A new Ukrainian jet-powered drone called the UJ-25 Skyline appears to have entered service. The UJ-25 represents another evolution in Ukraine's steadily growing arsenal of uncrewed capabilities. If it is configured as a kamikaze drone, it would be able to reach targets over hundreds of miles quicker than its prop-powered cousins and it would be harder for Russian forces to defend against. It also has attributes that would make it an ideal decoy to confuse, distract and stimulate enemy air defenses, and help glean information about their capabilities.
Pictures and video of the UJ-25, which had reportedly crashed into a roof of a house in the Russian-occupied Ukrainian city of Berdyansk in the eastern Zaporozhye region, emerged today. What the drone's exact destination may have been is unknown and any warhead it might have been carrying did not detonate. Russian ships and other forces in Berdyansk, which is a valuable port city on the Sea of Azov, have certainly been targeted by Ukrainian forces in the past.
The UJ-25 first emerged publicly in the background of a CNN interview with Mykhailo Fedorov about drone warfare in Ukraine in September. Fedorov is currently Ukraine's Deputy Prime Minister for Innovation, Education, Science and Technology and Minister for Digital Transformation.
No details about the UJ-25 specifically were provided in the interview. However, the design is clearly derived from the Ukrjet UJ-23 Topaz, which was originally developed as a target drone for use in training exercises and test and evaluation activities. Ukrjet also says that Topaz can be configured for intelligence, surveillance, and reconnaissance (ISR) missions.
How the UJ-25 differs from the UJ-23, if at all functionally, is unknown. They both have the same general planform with missile-like main bodies, forward-swept main wings, v-shaped tail configurations, and top-mounted air intakes at the rear of the fuselage that feeds into a single small turbojet jet engine. The UJ-25 seen in the background of the September CNN interview with Fedorov has additional canards at the front end of its fuselage. However, the nose on the one that hit the house in Berdyansk was severely damaged, making it still unclear whether or not it also had this feature.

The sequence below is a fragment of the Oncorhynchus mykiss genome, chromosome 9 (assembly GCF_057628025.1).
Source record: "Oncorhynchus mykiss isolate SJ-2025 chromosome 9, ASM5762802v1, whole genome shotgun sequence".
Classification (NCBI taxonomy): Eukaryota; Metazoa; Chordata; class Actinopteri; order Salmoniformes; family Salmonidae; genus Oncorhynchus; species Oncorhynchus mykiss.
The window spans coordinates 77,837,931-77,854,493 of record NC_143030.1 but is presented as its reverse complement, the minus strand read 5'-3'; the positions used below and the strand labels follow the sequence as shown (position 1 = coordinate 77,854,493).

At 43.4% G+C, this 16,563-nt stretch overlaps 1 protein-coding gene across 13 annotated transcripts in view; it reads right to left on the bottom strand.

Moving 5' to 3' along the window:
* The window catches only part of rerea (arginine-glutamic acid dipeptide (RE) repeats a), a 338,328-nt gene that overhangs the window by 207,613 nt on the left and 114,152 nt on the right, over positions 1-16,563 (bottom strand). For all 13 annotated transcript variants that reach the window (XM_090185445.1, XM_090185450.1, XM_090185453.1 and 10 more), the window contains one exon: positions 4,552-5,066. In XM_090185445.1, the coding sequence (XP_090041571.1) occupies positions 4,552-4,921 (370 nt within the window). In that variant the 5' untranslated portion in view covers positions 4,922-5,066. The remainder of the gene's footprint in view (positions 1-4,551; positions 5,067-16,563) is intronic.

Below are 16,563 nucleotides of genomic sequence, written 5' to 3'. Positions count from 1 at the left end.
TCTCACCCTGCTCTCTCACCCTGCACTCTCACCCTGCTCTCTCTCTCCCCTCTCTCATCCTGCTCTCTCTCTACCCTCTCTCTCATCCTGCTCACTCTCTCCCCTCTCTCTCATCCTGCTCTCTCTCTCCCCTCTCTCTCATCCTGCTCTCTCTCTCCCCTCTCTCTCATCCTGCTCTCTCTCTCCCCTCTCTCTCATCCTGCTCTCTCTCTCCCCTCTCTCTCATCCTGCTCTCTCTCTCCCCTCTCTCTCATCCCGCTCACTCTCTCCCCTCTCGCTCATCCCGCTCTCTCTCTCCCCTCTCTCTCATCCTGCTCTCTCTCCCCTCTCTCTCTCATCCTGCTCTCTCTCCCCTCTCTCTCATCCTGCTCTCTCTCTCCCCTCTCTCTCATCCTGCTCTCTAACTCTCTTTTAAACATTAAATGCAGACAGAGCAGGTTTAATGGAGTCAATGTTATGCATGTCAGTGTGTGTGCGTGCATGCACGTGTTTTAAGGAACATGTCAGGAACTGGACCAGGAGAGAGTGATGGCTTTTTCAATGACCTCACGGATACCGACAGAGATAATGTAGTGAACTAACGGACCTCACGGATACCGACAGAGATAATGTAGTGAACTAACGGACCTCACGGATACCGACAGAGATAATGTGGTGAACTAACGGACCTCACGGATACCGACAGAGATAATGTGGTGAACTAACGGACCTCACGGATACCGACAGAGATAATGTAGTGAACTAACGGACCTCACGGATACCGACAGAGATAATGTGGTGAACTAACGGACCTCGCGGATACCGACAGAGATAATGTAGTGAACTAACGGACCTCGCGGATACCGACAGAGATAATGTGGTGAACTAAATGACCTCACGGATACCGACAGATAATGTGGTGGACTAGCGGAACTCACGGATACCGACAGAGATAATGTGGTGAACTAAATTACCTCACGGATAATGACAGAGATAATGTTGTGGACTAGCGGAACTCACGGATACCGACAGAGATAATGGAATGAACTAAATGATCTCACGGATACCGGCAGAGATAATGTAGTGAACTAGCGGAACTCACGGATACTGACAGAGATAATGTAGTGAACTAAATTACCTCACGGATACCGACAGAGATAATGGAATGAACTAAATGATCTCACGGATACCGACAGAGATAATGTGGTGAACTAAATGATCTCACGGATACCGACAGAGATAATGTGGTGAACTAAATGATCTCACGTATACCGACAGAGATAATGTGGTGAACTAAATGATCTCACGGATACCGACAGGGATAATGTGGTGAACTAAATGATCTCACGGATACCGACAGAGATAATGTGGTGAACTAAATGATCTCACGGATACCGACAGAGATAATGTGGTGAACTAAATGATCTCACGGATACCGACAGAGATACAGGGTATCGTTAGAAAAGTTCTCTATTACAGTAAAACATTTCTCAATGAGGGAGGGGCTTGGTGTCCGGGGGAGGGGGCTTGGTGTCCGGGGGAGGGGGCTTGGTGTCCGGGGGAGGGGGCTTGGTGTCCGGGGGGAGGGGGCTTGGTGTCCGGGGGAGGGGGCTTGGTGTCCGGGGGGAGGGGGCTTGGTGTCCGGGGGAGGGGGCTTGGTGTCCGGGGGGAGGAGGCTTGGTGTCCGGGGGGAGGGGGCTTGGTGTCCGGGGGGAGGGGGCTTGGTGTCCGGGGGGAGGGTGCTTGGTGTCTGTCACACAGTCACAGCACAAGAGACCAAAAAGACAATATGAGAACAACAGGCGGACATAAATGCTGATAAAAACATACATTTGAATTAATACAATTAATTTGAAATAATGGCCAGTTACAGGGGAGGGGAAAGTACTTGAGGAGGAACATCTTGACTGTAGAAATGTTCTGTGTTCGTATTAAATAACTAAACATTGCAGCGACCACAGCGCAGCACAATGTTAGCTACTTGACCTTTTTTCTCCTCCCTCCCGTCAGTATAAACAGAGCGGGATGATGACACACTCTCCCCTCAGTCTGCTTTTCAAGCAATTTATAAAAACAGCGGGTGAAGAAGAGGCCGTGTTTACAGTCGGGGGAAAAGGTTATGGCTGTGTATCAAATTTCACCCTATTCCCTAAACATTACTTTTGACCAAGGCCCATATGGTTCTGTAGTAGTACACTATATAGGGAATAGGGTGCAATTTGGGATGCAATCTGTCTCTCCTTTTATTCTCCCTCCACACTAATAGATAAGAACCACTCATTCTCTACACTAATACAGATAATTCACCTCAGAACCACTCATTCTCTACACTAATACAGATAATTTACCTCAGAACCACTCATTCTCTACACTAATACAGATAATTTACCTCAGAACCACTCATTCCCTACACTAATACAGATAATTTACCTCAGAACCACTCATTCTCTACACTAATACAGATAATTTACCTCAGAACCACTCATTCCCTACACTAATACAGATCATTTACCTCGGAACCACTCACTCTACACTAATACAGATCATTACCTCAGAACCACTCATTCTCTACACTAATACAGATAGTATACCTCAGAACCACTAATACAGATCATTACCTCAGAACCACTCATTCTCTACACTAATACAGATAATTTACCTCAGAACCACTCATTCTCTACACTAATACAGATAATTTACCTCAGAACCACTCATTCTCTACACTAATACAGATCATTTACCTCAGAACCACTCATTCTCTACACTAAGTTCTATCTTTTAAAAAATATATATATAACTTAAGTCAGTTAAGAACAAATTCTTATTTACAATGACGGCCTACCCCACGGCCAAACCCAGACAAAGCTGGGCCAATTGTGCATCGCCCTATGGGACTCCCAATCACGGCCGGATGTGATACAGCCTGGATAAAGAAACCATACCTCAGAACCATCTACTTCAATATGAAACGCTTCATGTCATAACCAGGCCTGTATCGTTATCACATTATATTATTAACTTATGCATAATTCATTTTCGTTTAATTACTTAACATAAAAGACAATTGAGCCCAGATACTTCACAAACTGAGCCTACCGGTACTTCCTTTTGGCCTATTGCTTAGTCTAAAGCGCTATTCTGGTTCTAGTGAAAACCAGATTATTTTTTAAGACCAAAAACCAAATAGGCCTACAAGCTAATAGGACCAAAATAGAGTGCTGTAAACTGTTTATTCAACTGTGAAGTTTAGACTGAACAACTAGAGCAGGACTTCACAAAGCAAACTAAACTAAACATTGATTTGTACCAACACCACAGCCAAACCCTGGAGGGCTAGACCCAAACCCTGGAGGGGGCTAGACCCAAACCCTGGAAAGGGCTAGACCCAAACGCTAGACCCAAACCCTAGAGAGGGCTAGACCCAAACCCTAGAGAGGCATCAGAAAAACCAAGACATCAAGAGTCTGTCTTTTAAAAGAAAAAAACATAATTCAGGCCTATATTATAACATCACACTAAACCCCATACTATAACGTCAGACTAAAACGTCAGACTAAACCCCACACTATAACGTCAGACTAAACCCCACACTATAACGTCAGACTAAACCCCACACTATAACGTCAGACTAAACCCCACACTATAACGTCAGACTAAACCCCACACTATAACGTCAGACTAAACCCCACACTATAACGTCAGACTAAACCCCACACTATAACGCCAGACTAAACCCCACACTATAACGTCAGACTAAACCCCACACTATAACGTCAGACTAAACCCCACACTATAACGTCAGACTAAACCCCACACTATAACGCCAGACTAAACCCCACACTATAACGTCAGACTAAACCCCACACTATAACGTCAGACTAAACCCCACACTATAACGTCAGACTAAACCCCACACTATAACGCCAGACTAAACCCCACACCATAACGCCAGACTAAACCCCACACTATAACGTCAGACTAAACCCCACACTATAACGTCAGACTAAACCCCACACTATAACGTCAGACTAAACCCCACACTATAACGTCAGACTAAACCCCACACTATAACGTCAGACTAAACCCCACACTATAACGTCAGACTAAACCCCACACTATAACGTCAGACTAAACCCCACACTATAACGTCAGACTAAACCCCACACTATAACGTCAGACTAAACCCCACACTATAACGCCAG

The UJ-23 and UJ-25 also look to be around the same general size. Both drones appear to have some stealthy design characteristics, including their prominent chine lines around their fuselages and the recessed intake on top. The tail ends of Topaz and Skyline are very reminiscent of that of the Kratos XQ-58 Valkyrie, a general configuration that traces back to the dawn of stealth. The UJ-23 and UJ-25 designs otherwise have a broad resemblance to the XQ-58, overall.
The UJ-23's manufacturer, Ukrjet, does not appear to list the UJ-25 on its public website. The company does provide details about the UJ-23, which it says has a cruising speed of around 370 miles per hour (600 kilometers per hour), a maximum speed of nearly 500 miles per hour (800 kilometers per hour), and the ability to stay in the air for up to 90 minutes at a time. The UJ-23 is designed to be manually controlled via a line-of-sight link, but can also be set to follow a preprogrammed route. Topaz is runway independent, though its exact launch mechanism is not immediately clear (a catapult or rocket-assisted launcher arrangement would seem most likely).
As a target drone, Topaz is designed to be recoverable (via parachute) and reusable, and Ukrjet says the maximum combat radius for a single sortie is around 248.5 miles (400 kilometers). If the UJ-25's capabilities and performance are otherwise similar, this could potentially give it a one-way range of up to nearly 500 miles (800 kilometers). This would put all occupied areas of Ukraine and much of Russia proper, including the capital Moscow, within its reach.
Regardless, adapting a target drone into a weaponized uncrewed aerial system of some kind is hardly unheard of, with U.S. manufacturer Kratos being one of the best examples of firms doing just this today. The UJ-23 has a readily reconfigurable payload bay, which Ukrjet says has a total weight capacity of around 22 pounds (10 kilograms), would could easily be loaded with an explosive warhead. Creating a kamikaze drone from a runway-independent design like Topaz would open up many more potential launch zones, increasing the system's operational flexibility.